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K9 Officers Guide To Dealing With Deadly Force Issues - The Aftermath

R.S. Eden

Unfortunately it is becoming more frequent for officers in todays law enforcement to get involved in lethal confrontations. Situations are all too frequent that result in the death of a suspect, the officer, an innocent victim, and even the dog. This is a difficult subject to approach as many officers have differ ent viewpoints on deadly confrontations. When you are in a situation where you must use deadly force to protect yourself or another person from grievous bodily harm or death, you are making a decision that will affect you for the rest of your life.

That decision cannot be made only at the point of confron tation. You must be mentally prepared to deal with the possibil ity that you might have to use deadly force in the course of your duty. If you cannot prepare for that, and prefer not to think about such things, then you are a danger to yourself, your fellow officers, and the citizens you protect.

At the time of confrontation you must make a split second judgment to shoot. In that tiny capsule of time you must decide whether it is legally appropriate under the circumstances and if there is any less reasonable means in order to protect yourself or someone else. You must judge the situation and determine if you can safely fire at the suspect without endangering bystand ers. There is a lot of decision making taking place in the space of a split second, and that decision needs to be made. The time of the confrontation is not the time for you to start making a moral decision as to whether or not you are capable of employing deadly force. It is never an easy decision to make, however the morality of applying deadly force must be dealt with before you ever hit the streets as a police officer. Emotions that deal with morals can cause you to hesitate. The suspect can kill you or another innocent person before you can react if you are suddenly wrestling with your personal feelings on the use of deadly force.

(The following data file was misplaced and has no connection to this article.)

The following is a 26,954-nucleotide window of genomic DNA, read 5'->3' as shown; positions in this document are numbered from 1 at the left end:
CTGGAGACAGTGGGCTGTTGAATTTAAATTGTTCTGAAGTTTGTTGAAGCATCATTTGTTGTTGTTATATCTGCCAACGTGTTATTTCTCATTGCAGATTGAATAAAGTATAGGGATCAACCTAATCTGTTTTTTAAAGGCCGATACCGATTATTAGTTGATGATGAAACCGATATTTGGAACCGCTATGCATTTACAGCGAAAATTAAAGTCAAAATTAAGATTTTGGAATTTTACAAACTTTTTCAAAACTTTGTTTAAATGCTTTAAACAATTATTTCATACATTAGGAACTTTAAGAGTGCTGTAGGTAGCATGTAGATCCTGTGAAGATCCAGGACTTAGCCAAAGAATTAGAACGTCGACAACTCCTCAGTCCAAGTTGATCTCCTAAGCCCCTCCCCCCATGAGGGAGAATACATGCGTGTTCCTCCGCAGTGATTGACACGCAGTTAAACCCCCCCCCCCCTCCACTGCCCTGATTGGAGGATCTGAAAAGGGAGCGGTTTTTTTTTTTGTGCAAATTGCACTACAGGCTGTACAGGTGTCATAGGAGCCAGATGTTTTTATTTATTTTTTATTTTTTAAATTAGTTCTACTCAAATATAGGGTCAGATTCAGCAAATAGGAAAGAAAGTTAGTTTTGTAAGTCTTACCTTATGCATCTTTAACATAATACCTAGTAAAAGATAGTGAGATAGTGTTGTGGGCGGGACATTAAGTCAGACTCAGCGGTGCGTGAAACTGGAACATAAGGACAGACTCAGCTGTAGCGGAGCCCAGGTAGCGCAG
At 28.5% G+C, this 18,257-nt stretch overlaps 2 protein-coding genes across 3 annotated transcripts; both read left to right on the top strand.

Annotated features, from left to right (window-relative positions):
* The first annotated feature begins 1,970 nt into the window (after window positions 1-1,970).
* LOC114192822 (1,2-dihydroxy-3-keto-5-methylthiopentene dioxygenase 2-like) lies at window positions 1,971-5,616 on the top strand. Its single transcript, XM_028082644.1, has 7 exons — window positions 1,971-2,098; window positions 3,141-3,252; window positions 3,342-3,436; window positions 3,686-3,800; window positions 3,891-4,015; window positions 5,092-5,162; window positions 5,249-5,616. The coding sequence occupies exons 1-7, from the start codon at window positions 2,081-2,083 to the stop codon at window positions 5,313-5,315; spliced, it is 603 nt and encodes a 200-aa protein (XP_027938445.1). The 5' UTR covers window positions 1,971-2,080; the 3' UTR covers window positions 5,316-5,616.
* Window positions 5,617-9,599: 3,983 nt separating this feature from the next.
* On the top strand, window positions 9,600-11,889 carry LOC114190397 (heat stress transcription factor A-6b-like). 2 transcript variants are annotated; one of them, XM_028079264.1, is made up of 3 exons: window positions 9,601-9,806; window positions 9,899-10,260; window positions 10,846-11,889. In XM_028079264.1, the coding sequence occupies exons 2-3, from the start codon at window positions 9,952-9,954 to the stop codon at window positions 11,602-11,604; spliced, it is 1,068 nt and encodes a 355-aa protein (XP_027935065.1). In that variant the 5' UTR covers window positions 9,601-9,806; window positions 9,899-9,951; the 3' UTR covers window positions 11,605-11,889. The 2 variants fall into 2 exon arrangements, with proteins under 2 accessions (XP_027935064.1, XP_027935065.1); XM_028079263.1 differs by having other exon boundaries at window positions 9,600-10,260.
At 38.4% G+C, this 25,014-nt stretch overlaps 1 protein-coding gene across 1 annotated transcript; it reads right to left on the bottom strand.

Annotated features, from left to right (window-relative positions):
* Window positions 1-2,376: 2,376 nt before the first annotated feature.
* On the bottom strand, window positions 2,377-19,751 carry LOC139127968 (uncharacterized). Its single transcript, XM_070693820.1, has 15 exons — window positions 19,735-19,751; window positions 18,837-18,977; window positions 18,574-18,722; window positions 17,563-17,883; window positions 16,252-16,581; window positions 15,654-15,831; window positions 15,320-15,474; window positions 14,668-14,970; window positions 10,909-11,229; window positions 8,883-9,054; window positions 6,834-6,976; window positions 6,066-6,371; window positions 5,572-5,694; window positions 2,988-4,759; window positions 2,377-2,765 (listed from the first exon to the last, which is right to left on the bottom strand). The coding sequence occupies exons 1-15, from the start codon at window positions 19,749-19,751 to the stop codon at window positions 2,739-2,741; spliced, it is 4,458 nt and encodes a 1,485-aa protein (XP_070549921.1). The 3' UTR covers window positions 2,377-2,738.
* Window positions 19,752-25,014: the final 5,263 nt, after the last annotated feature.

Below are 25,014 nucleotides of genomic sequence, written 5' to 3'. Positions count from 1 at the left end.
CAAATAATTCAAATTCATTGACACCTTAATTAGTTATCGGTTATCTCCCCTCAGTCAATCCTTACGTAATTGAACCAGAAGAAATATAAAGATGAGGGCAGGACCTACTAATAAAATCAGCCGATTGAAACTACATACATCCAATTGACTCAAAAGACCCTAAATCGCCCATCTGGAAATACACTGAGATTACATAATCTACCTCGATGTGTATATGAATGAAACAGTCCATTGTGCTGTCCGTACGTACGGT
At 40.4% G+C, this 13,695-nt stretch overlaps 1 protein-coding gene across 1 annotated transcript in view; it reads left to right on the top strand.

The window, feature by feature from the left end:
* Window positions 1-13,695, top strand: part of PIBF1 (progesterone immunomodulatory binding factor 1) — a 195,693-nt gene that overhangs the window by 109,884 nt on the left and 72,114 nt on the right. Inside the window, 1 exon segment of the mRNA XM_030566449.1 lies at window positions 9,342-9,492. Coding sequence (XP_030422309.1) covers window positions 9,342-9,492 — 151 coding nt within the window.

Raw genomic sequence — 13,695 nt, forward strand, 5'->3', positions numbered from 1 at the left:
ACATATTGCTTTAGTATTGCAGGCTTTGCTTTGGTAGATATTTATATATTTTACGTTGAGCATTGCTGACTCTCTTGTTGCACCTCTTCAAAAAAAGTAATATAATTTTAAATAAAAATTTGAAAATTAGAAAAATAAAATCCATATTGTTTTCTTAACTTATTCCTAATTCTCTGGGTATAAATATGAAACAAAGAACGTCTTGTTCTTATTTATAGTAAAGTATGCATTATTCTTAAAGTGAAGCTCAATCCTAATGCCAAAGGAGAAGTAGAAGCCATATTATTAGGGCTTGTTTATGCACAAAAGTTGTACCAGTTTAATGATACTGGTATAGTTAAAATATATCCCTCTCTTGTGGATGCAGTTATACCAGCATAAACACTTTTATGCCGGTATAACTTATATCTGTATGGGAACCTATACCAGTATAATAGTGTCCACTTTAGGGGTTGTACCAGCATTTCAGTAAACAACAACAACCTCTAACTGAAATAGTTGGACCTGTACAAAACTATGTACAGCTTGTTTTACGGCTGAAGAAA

Should you encounter a situation that requires you to take the life of another person in the course of your duties, be prepared for the aftermath. You will second guess yourself. Others will second guess you. Often you will feel remorse and guilty for what you have done. This is not wrong, nor is it unnatural, and you will need to talk about it.

Most officers feel a need to talk about it with someone, and yet often their fellow officers seem hesitant to bring the situation up, due to the sensitive nature of the subject. Don’t be afraid to share your experience with those around you, and if you need to talk to someone, approach a friend you can trust and just talk it out.

Nothing can change the events that have occurred, so don’t try to do so by second guessing yourself. It can only lead to confusion and self destruction. Time will heal, and remember that you must be able to hit the streets being fully capable of going into a similar situation without hesitation. If you are not prepared to do so, you are a danger to yourself and your fellow officers.

A K9 handler in particular has to keep in mind another aspect of mental preparation. Your dog is your partner. He will give you his loyalty and his love to the end. We all become attached to our dogs in a way that many people do not understand. From the beginning of training a special bond is built between the dog and the handler that is instrumental in the dog perform ing to the highest standard. That bond can only be built from a genuine love for the animal and a dedication to the training program with the dog.

The dog is your partner, friend, and also a much loved companion at home with the family. Anything that occurs on the job that results in the death of the dog not only affects the handler, but has a profound affect on his family as well.

If your dog is shot while actively pursuing a suspect, it does not justify your shooting the suspect unless your life is in immediate danger. You cannot let your emotions take over. In particular, if you see your dog go down, do not get distracted by the pain of seeing your partner hit. You must concentrate on the suspect in a detached and precision manner, or you will be put ting yourself at extreme risk. Control your fear and emotions and you will come out a survivor.

Note: More advanced information on this subject during sessions instructed at the International Police K9 Conferences held annually in various locations throughout North America.


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